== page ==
Girish Gupta

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Cubans line up for the chance to leave
Jan. 14, 2013 — Havana, Cuba


Published by USA Today

Cubans lined up outside of migration offices Monday for passports that will allow them to travel outside their country without special government approval beforehand.

Yoani Sánchez was one. The democracy activist, whose has been harassed by Cuban authorities over her blog Generation Y, waited in line at a passport office despite believing there was little chance of her being allowed to leave thanks to a "national security" clause in the legislation.

Her Twitter feed, however, revealed Monday morning that she has been told by authorities she will be entitled to a passport.




"I have indeed committed an unfailingly heinous offense," wrote Sánchez in her blog. "I have believed myself to be free."

Long lines were seen outside travel agencies and migration offices and even the U.S. Interests Section in Havana on the first day of a new law that makes it easier for Cubans to leave their country.

The Communist-run island has largely banned people from leaving for decades. Cubans could apply for passports to travel but also needed an exit visa from the government, which distributed them rarely.

In October the government abolished the requirement for the exit visa. But as Sánchez noted, the government retained the power to deny travel to people it deems to be national security risks as well as those considered vital to the revolution, such as scientists and engineers.

Sánchez has long been considered one of those risks.

In a recent interview she gave at her Havana apartment, she sat at her dining room table with two Cuban human rights activists who were taking notes from a lecture she gives on how to use databases to circumvent Cuban authorities' strict controls.

A computer scientist and activist, Sánchez was wearing an oversized, striped shirt, her dark hair flowing down below the waist of her thin figure, a consequence she says of growing up when food in Cuba was scarce during the 1990s.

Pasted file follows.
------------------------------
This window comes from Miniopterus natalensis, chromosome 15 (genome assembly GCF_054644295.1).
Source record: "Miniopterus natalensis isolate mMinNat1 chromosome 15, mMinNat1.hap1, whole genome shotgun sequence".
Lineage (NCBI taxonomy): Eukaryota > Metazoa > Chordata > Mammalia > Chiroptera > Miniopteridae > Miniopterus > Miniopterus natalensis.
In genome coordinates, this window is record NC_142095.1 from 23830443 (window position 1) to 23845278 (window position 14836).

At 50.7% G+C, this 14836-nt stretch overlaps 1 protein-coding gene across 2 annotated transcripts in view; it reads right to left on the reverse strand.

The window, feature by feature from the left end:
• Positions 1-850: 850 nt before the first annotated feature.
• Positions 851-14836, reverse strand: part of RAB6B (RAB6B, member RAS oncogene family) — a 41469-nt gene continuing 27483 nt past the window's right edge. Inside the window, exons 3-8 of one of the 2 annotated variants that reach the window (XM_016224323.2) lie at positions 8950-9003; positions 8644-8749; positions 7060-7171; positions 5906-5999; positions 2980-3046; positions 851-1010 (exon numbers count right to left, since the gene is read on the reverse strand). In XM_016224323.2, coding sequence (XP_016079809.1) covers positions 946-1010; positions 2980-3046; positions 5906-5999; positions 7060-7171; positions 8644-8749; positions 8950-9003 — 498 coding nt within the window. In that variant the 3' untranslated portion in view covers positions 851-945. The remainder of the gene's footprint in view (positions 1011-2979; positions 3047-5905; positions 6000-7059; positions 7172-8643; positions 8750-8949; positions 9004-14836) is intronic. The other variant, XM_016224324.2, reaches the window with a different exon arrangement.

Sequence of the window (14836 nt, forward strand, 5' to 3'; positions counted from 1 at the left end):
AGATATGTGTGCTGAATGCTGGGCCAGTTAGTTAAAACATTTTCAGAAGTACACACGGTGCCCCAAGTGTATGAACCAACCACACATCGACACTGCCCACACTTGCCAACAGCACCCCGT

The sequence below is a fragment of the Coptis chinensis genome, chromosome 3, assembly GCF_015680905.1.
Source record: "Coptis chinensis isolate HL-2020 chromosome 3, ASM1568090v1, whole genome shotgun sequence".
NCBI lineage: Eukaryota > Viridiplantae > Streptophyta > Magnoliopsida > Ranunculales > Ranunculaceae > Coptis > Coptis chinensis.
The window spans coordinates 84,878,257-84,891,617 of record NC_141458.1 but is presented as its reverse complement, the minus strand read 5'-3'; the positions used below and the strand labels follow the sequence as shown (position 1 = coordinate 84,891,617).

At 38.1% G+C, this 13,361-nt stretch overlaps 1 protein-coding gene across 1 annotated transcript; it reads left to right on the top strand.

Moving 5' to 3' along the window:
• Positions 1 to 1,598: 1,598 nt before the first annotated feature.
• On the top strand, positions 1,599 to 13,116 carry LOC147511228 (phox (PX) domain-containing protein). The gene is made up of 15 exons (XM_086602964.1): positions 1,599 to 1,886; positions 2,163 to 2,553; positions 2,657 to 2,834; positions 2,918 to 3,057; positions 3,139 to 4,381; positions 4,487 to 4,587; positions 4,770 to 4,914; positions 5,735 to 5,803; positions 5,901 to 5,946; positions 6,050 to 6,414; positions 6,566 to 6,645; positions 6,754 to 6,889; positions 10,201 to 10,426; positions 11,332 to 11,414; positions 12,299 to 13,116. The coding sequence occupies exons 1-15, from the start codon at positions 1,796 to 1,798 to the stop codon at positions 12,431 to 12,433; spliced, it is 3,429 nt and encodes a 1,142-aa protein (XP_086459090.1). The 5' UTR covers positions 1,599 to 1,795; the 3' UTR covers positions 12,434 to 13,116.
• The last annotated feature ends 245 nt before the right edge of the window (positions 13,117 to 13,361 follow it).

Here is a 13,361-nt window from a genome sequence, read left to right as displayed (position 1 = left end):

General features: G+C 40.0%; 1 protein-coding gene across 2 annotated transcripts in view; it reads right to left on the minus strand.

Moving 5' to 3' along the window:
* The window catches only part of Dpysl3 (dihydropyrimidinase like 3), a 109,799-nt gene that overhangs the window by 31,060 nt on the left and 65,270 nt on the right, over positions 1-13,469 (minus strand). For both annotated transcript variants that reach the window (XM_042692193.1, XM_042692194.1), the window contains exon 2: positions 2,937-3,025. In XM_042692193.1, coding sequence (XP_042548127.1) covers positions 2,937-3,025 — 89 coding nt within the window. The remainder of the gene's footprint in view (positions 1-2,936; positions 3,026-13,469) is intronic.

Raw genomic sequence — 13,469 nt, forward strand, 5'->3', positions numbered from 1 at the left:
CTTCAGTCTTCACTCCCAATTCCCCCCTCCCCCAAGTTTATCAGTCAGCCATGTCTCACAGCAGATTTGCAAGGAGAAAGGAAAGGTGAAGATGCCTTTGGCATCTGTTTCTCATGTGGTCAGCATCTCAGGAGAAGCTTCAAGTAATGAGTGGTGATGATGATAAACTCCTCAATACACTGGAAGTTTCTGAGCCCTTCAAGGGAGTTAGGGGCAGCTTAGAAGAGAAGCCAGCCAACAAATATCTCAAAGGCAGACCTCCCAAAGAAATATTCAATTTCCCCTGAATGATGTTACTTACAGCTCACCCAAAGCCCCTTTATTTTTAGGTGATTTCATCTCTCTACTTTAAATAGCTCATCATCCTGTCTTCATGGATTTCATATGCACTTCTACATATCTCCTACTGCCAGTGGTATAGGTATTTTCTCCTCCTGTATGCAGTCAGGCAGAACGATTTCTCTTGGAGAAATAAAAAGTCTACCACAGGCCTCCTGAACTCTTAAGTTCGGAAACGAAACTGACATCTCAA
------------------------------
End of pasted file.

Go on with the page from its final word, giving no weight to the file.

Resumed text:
Sánchez, 37, is one of Cuba's most well known opposition figures, having won numerous journalism awards and been named on Time magazine's 100 Most Influential list. This is despite the difficulty of Internet access on the island, though it has little to do with lagging technology, she said.

In 2011, Venezuela confirmed that an undersea fiber-optic cable between the two countries has been laid and was fully operational. While some pro-democracy activists are able to communicate via Twitter and other social media tools, the government is restricting Internet access throughout Cuba to prevent problems in the country from being aired in a free forum.

"Those in North Africa have achieved the Arab Spring with a cellphone in their hand, on it a connection to Facebook and Twitter," she told USA TODAY as she sat in front of her laptop computer, which had no Internet connection. "We don't have the same access to technology.

"This is a country where political parties are banned," she said. "People can't meet in a public place to debate political ideas in a free way. The Internet can allow this and so the government is scared."

Sánchez has been able to circumvent the authorities, however.

"Since I was very young, I liked to pull things apart, watches, old radios for example, to see inside," she said.

Sánchez assembled her first computer in 1994. The Cuban black market was Sánchez's source for the parts.

It is possible to buy a new iPhone 5 in Havana for around $800, Apple sells them in the USA starting at $199. The price is prohibitively expensive for the average Cuban, who earns around $18 a month. Sánchez's iPhone sits on her table.

Still, to publish a blog in a Communist country where access to the Internet is subject to government restriction takes special tricks. Sánchez would go into hotels posing as a tourist, using a few German or English words she knew, and plug into an Internet connection. Such subterfuge became more difficult as she and the blog became better known and a compilation of its posts published in an English-language book, Havana Real. But technology keeps offering new ways around the Castro regime.

"You cannot imagine how much information there is, terabytes through pen drives and hard disks. A society so closed off has developed an ingenious underground mechanism to pass on data," she said.

Filed from
Havana, Cuba






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© Girish Gupta